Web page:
VM goes off on all sorts of tangents. These include his relationship with Duras and his relationship with the various Spanish and Latin American writers living in Paris. Many of the Spanish ones, including VM, are waiting for Franco to die and when he does (after a false announcement), there is much celebrating. We also learn about his struggles to become a writer. He has no idea how to write a novel or what to write. He steals the idea of his book – the idea that reading a book can kill you and also that the murderer is the narrator – from the Spanish writer, Miguel de Unamuno and is annoyed when he reads the obituary of Agatha Christie to learn that she has used the idea of the murder/narrator. The structure of the novel is stolen from Nabokov. Duras gives him an interesting list of what a writer needs to focus on and one of his Spanish writer friends adds his suggestions. Both lots of suggestions leave him baffled. What is linguistic register? he wonders. He takes the full two years to write the book and is not happy with it (and is still not.) As mentioned, he gives numerous examples of things he sees and hears which he uses in the book. For example, the look of one of the characters is taken from a look Isabelle Adjani gives him at a party when he tries to be clever but, being drunk, makes a stupid statement. Adjani is one of the many celebrities whose path he seems to cross, almost by accident and almost as if this was quite normal, though this does not stop him quoting Cioran on the fact that while Paris is full of interesting people you never meet them but only the annoying ones. This is not the only contradiction in the book.

Part of the novel is his love affair with Paris though it is a very ambiguous affair. As the title states, Paris never ends. Everything else does but not Paris. (The idea comes from Hemingway, who said There is never any ending to Paris and the memory of each person who has lived in it differs from that of any other . . . Paris was always worth it and you received return for whatever you brought to it.. Hemingway also said If you are lucky enough to have lived in Paris as a young man, then wherever you go for the rest of your life, it stays with you.) As Proust says, the past does not move and nor does Paris. He loves Paris but he finds it lonely (despite all the celebrities he keeps meeting) and, at times, does not like it. He tries to be a Parisian intellectual, reading the poètes maudits and even dressing in the way he thinks a Parisian intellectual should dress. He now feels that he knows Paris, its streets, its cafés and even its bus timetables, far better than he knows his home town of Barcelona.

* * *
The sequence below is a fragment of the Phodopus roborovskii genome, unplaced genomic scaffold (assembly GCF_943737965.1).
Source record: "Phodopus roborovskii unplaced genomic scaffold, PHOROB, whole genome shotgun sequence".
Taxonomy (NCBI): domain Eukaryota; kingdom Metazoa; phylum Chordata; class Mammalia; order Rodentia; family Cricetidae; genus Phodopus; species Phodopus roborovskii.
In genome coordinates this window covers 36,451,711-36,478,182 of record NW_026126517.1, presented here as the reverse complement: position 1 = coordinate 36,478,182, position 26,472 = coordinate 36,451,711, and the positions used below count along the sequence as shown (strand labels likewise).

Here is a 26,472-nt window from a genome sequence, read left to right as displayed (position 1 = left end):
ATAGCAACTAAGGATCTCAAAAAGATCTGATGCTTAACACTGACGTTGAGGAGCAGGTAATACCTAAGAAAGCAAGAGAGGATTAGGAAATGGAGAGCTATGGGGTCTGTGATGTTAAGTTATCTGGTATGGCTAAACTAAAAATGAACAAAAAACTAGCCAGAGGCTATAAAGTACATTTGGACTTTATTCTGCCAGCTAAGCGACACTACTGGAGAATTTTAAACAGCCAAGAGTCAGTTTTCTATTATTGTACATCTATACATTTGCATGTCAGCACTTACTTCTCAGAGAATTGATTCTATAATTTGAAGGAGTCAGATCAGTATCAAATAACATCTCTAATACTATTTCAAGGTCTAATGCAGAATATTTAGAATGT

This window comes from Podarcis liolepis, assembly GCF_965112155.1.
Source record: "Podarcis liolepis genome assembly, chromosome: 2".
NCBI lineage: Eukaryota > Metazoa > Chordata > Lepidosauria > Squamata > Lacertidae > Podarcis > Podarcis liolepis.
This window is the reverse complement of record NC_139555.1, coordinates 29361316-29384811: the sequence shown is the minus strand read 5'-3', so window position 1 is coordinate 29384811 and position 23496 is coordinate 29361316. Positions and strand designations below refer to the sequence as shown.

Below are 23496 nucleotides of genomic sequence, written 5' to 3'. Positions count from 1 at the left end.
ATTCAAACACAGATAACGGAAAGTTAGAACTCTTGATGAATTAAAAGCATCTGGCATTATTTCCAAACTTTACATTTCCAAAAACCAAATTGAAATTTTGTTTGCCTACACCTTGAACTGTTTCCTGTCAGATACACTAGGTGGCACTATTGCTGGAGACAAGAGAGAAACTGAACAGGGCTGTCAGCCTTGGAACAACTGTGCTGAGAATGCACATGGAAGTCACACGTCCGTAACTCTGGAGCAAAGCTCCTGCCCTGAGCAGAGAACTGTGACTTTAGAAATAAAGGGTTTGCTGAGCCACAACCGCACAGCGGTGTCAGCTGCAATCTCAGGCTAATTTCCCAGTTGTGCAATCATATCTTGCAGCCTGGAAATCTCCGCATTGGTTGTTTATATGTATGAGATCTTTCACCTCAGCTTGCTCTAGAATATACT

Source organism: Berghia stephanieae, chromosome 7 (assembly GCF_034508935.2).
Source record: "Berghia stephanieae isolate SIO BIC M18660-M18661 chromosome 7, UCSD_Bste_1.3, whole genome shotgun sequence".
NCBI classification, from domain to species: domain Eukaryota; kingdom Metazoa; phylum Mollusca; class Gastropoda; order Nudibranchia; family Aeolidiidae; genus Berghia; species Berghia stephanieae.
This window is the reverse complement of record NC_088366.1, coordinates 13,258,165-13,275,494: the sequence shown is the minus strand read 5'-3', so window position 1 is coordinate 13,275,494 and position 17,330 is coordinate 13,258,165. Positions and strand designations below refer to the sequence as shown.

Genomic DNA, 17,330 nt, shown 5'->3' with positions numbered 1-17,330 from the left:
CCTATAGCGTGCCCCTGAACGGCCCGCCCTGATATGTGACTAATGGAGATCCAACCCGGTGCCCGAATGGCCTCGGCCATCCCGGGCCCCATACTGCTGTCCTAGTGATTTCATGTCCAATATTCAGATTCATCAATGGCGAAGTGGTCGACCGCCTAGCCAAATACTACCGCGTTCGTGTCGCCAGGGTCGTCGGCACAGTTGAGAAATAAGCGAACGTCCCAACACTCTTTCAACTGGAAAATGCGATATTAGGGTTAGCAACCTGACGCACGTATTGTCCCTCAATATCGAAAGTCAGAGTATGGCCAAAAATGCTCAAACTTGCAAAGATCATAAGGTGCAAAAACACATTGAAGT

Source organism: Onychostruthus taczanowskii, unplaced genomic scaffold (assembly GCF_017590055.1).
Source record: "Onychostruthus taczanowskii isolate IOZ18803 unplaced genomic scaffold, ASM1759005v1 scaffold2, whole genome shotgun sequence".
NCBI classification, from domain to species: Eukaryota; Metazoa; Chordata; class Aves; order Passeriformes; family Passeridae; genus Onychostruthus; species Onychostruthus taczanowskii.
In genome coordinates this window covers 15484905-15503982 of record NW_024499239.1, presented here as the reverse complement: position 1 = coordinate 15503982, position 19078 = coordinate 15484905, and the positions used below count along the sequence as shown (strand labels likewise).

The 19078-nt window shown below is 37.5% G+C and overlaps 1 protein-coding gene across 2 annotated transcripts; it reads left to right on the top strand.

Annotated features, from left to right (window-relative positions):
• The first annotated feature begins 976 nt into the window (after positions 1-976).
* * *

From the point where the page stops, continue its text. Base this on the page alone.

He flirts with fashionable Parisian intellectual trends, such as situationism, Ouilpo and pataphysics, not having any idea what they mean, which is, of course, a tongue in cheek way of mocking them. He plays around with irony. The most ironical phrase he knows is the epitaph of Marcel Duchamp – D’ailleurs, c’est toujours les autres qui meurent. [After all, it is always others who die.] He even dreams of New York, a city he has scarcely visited. He is afraid of two things – women and writing. But he meets Jean Seberg, Jean Marais, Perec, a faux Perec, Borges (in a secret, hidden bookshop), Samuel Beckett and the ghost of Ernest Hemingway. He is even mistaken for and arrested as the terrorist Carlos the Jackal.

It is great fun but is recounted in a generally straightforward way, with the irony or tongue in cheek approach kept low key but often there. Does he learn how to become a writer? Probably but then it is despite himself, despite the advice from others and, maybe, despite or maybe because of Paris. Whatever the case, he will always have Paris.

Publishing history

First published in 2003 by Anagrama
First English translation by New Directions in 2011
Translated by Anne McLean